If you’re suffering from nightmares or vivid dreams, one solution is to use meditation for nightmare relief.
Millions of people around the world have been suffering from nightmares since the start of self-isolation, And dreams have been becoming ever more vivid.
Heightened emotions cause more vivid dreams. And according to Dr Natasha Bijlani, [consultant psychiatrist, Priory Hospital Roehampton] said, “Many people are likely to have noticed changes to their sleep patterns recently [due to stress].”
Maybe it’s a scary dream about your teeth falling out, a nightmare about being bitten by a snake, or a dream about someone dying. You might even experience PTSD nightmares. Thankfully, meditation can help.
In my online meditation lessons, I have helped many people to use meditation for nightmare relief.
Here is a great script for you to use.
Meditation For Nightmare Relief
- Go to bed twenty minutes earlier than usual so you have time to meditate in bed.
- Lie down with good posture so your back is straight but relaxed.
- Close your eyes and focus on breathing. Watch your breath moving around your body for 20 minutes.
- Now bring to mind one time in your life when you felt safe, supported, and peaceful. It could be a moment from any time in your life.
- Visualize that moment in your life. What did you feel like? Where were you? Who was with you? Vividly bring this memory to life in your mind.
- Find one aspect of the memory that makes you feel exceptionally peaceful. Focus your mind on that as you fall asleep.
More meditations for nightmare-relief
Mindfulness of breath helps to promote inner calm to help you relax before bed. I personally find that practising Anapanasati (Mindful Breathing) about an hour before bed helps me get to sleep and stops bad dreams. I like to use this method when I wake up from a nightmare too.
If you are afraid of sleeping alone this will help you to relax before you get in bed. Given that anxiety before bed is one thing that triggers nightmares, it is good to make sure you’re relaxed before you go to bed. So, make Anapanasati part of your self-care bedtime routine.
Vipassana enhances emotional processing, which is pivotal for getting a good night’s sleep. In my experience as a meditation teacher, Vipassana helps with emotional processing so you’re less likely to be stressed or emotional when you go to bed, meaning less bad dreams.
Loving-kindness promotes feelings of compassion and interconnectedness, which can counteract the feelings of loneliness that many people suffer from. I find that when I do this before bed, I usually have pleasant dreams and a good night’s sleep.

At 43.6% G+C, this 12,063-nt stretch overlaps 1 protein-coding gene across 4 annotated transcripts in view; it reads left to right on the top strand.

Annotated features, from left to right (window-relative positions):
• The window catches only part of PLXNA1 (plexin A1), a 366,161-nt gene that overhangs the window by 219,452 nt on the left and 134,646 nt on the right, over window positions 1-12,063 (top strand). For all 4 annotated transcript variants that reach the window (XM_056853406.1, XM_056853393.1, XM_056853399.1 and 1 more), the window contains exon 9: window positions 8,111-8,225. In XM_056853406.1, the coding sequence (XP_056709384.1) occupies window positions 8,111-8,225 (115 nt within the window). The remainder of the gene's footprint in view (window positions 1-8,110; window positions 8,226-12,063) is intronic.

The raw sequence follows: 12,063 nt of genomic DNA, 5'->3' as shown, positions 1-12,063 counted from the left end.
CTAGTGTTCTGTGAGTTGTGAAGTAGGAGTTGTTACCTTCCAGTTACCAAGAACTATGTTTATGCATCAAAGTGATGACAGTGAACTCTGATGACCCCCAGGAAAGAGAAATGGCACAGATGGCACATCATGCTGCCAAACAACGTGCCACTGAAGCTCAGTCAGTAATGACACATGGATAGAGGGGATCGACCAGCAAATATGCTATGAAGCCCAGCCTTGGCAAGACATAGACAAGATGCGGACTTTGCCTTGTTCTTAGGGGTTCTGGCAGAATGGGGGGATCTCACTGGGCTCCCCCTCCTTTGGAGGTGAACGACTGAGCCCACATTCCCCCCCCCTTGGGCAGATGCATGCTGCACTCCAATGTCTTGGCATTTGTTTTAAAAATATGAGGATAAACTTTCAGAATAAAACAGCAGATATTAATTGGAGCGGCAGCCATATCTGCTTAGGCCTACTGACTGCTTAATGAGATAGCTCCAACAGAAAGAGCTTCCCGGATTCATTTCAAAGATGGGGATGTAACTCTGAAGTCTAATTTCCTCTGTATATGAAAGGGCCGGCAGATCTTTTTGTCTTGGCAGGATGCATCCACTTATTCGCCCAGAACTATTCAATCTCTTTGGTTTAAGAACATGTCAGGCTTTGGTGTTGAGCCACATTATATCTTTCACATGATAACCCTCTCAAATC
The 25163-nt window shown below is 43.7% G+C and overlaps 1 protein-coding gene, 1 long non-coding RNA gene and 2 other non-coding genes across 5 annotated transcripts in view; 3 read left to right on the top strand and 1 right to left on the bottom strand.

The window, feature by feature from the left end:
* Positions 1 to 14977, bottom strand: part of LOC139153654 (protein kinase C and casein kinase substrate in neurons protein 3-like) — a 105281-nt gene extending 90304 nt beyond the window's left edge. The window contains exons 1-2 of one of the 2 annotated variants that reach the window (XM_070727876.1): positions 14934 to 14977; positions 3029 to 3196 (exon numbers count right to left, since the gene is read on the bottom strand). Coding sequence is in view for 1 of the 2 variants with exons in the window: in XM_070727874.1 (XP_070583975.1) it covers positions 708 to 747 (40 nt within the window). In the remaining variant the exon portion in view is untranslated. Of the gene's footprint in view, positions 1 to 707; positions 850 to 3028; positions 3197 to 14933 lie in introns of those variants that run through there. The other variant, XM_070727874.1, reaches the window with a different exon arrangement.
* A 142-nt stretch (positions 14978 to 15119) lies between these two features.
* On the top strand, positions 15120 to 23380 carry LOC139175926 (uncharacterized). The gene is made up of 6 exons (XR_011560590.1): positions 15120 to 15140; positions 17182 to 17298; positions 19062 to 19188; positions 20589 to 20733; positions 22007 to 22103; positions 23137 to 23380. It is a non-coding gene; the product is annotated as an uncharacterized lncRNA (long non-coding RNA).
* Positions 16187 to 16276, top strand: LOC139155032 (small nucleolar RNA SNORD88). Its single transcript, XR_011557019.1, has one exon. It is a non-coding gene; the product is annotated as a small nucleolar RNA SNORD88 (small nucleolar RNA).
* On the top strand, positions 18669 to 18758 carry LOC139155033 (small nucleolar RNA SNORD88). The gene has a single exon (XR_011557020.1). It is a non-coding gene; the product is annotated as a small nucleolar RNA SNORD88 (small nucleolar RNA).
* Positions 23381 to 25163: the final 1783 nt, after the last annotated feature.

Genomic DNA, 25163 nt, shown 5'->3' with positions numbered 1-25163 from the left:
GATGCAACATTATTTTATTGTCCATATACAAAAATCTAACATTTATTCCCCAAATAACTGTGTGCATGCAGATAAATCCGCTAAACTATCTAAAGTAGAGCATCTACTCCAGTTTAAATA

Try listening to relaxing music before going to bed. This will help promote inner peace and relaxation, as well as reducing the impact that stress and anxiety have on your sleep.
The Link Between Meditation And Bad Dreams
Although there has been no significant scientific research into the effects of meditation on nightmares, you can see a direct link when you look at cause and effect.
The Mayo Clinic tells THE DAILY MEDITATION that one of the leading causes of nightmares is stress and anxiety. These two problems can cause hypervigilance, which makes it a struggle to sleep at night.
Stress and anxiety are currently at a peak for many people since self-isolation, and this is leading to an increase in nightmares and vivid dreaming. Reducing stress and anxiety will help remedy the problem.
Significant scientific research has shown that meditation can help to reduce both stress and anxiety. Therefore, it logically should reduce nightmares.
Yoga helps too.
Writing for Psychology Today, Seth J. Gillihan PhD [licensed psychologist, University of Pennsylvania] says, “Excessive muscular tension can feed back to our minds and perpetuate the feeling of unease. When we experience the relaxation benefits of yoga, we can lower our physical tension, which helps release the grip that anxiety can have on us.”
Some people believe meditation causes bad dreams. However, this is not entirely accurate.
Meditation makes dreams more vivid and often even lucid, according to research from Benjamin Baird at the Wisconsin Institute for Sleep and Consciousness. However, it is also possible to use meditation to sleep and to have good dreams.
So, what is the link between meditation and bad dreams?
The Sleep Council  states that the leading causes of vivid dreams include sleep deprivation, alcohol consumption, hormonal fluctuations, and stress. And in my personal experience, hypervigilance stops me sleeping (hypervigilance is increased alertness).
In an article for VeryWell Mind medically reviewed by Shilpa Amin, [M.D., CAQ, FAAFP], Eleesha Lockett says, “stress and trauma from childhood can cause recurring nightmares later in life”.
Meditation helps us to relax, enhances emotional processing, and reduces stress and anxiety. And thereby, it helps reduce nightmares.
Need help having pleasant dreams? Book an online meditation lesson with me today.